‘Health for No One by the Year 2000’: A Controversial New Paper by David Werner

In June 1989, David Werner gave a talk at the annual meeting of the National Council for International Health (NCIH), a consortium of U.S. nongovernmental organizations involved in international health and development. His controversial speech, entitled “Health for No One by the Year 2000: The High Cost of Placing `National Security' Before Global Justice,∞' provoked a strong reaction. Two-thirds of the audience gave David a standing ovation, while the remainder sat in stony silence.

The talk starts out: “Not long ago a high-ranking officer in the World Health Organization (WHO) remarked that the biggest obstacle to health in the world today is the United States of America.” Next comes an expose of how the global power structure determined to a large extent by U.S. foreign policy and the military-industrial complex-consistently places profit ahead of human welfare. As a result of this institutionalized greed, the gap between the rich and the poor is widening, both between countries and within them. Far from moving toward the goal of “health for all,” we are seeing the health and survival of the planet and its people being placed in greater danger than ever before. WHO and UNICEF find themselves blocked in their attempts to deal with the real sources of poor health, such as the unethical conduct of what David calls the “killer industries”; often it is pressure and threats from the U.S. government (which provides 25 percent of their budgets) that stands in the way. So these agencies end up promoting quick-fix, narrow technical approaches rather than confronting the man-made root causes of poverty and poor health.

David goes on to argue that national security has become an obsolete concept, and that we must choose between global security and no security. The talk concludes with a call for a “global revolution” in which the poor and exploited of the world, together with those of us in a more privileged position who share a real commitment to the goal of “health for all,” unite to promote an approach to development that places people before profit, equity and environmental balance before greed and economic growth.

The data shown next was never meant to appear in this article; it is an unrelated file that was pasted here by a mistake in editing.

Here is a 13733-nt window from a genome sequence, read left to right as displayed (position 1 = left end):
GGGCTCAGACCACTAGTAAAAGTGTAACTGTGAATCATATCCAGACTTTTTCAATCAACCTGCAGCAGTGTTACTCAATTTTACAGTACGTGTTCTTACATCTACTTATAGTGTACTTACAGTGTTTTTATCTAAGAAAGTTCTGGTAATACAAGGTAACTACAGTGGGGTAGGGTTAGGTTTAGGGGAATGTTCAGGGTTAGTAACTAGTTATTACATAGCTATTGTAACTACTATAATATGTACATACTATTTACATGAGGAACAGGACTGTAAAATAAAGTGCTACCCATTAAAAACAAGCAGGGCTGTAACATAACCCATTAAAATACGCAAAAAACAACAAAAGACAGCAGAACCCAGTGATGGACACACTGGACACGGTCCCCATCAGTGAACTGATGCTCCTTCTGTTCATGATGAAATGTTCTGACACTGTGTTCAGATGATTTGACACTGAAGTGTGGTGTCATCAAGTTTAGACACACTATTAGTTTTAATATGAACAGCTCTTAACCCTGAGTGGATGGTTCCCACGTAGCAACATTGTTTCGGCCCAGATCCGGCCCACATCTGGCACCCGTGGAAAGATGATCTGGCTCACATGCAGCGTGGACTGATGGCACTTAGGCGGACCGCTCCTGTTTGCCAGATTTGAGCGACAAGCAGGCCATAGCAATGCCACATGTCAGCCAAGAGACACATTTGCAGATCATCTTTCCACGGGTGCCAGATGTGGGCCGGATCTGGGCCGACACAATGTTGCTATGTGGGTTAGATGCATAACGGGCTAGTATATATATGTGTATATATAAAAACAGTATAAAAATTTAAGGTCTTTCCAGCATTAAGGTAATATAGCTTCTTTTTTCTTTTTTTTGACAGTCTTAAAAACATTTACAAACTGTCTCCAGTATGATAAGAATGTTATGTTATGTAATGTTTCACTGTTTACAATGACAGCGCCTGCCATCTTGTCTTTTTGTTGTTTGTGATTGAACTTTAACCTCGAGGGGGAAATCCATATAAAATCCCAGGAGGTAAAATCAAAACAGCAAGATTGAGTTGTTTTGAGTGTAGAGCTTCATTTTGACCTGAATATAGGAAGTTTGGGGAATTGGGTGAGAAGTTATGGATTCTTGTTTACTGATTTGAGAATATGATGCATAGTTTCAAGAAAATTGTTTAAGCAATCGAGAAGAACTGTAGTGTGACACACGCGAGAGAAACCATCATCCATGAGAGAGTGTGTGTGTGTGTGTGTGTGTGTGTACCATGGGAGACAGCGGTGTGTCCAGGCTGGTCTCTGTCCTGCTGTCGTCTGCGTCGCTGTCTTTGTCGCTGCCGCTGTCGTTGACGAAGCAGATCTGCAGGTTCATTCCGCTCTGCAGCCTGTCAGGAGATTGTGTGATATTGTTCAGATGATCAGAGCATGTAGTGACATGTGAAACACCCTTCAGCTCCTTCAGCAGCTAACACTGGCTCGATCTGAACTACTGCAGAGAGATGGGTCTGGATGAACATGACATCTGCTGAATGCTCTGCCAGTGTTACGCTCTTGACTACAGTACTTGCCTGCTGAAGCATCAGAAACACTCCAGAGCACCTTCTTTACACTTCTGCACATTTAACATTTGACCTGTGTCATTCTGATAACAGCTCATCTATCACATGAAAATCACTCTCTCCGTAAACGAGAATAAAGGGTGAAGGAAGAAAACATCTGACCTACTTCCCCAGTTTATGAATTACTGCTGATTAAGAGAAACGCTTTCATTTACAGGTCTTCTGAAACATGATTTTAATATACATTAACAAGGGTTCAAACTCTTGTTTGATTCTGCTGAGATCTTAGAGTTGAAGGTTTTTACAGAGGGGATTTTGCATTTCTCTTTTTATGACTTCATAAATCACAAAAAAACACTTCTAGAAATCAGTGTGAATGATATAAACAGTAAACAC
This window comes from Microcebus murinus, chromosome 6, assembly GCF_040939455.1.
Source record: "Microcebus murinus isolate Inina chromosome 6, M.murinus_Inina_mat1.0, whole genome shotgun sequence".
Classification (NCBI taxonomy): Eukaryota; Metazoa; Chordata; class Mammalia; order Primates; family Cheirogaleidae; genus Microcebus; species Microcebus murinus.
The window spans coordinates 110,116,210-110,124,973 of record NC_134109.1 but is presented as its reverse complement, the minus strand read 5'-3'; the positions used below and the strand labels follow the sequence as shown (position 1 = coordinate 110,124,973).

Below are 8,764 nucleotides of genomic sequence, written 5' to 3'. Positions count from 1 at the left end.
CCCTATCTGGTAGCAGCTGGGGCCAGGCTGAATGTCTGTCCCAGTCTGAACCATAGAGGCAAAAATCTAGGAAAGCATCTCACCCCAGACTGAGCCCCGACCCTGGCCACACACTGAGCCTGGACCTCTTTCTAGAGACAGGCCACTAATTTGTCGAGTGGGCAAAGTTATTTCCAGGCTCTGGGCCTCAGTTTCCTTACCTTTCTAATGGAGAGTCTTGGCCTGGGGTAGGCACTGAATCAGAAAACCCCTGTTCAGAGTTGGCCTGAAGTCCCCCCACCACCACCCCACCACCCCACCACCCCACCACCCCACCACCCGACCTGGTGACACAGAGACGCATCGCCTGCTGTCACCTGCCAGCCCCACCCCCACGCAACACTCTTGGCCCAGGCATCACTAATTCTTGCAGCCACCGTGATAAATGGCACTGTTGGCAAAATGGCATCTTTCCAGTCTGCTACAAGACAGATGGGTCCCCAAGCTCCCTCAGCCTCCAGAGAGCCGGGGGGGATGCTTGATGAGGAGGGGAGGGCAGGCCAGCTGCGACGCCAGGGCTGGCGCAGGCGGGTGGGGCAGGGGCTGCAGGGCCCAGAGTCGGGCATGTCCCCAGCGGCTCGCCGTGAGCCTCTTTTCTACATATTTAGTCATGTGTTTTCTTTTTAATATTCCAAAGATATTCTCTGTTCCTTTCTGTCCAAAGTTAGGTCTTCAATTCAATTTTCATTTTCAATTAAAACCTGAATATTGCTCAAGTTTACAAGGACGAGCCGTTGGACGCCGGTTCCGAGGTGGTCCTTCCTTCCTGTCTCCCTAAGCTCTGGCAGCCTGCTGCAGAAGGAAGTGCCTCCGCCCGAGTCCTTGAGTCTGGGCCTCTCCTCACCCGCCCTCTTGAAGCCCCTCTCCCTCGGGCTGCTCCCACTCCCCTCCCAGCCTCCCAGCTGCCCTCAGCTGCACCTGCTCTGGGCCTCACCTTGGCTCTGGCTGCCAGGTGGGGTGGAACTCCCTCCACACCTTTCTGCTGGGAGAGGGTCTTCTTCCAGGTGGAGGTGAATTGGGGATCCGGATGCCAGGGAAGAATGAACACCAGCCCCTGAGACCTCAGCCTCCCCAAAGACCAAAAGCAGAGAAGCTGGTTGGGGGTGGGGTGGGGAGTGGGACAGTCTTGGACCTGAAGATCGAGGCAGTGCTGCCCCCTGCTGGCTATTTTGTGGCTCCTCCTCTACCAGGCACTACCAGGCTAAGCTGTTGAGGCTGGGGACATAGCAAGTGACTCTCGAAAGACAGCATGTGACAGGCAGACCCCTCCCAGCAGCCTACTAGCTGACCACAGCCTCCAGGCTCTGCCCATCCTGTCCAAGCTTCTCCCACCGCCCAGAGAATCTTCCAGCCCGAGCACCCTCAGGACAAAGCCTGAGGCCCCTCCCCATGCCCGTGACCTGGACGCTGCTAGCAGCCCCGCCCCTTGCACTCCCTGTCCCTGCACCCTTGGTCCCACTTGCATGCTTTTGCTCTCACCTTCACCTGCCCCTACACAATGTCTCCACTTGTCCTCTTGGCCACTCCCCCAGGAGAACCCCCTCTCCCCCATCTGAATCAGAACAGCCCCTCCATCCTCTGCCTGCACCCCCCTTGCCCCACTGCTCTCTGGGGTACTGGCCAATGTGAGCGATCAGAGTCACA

This explosive paper includes an appendix spelling out in detail the vast destruction and human suffering being caused by eight enormously profitable and powerful multinational “killer industries” that have targeted the Third World as their newest, fastest-growing, and most vulnerable market. These include:

  • alcoholic beverages

  • tobacco

  • illegal narcotics

  • pesticides

  • infant formula

  • unnecessary, dangerous, and overpriced medicines

  • arms and military equipment;

  • and international banking (money-lending for profit).

For a copy of the paper, write to HealthWrights. Please send $3.00 to cover our costs.

Ralf Hotchkiss Named MacArthur Fellow

On July 13, Ralf Hotchkiss, an advisor to Project PROJIMO and a Hesperian board member, was named one of this year’s 29 MacArthur Fellows. Also known as “Genius Awards,” these prestigious fellowships are given to gifted individuals in a wide variety of fields by the John D. and Catherine T. MacArthur Foundation. The grants allow recipients complete freedom to work on whatever projects they choose.

Ralf was awarded the fellowship in recognition of his creative and committed work designing wheelchairs for use in the developing world. Millions of disabled people throughout the world lead lives of severely limited mobility and possibilities because they cannot find appropriate, affordable wheelchairs. To help meet this great need, Ralf concentrates on developing wheelchairs that are inexpensive, easy to make with locally available tools and equipment, and suitable for rugged terrain.

Ralf plans to use his grant to continue experimenting with new wheelchair designs, as well as to expand his work with small wheelchair workshops and a growing network of disabled wheelchair builders in the developing world. HW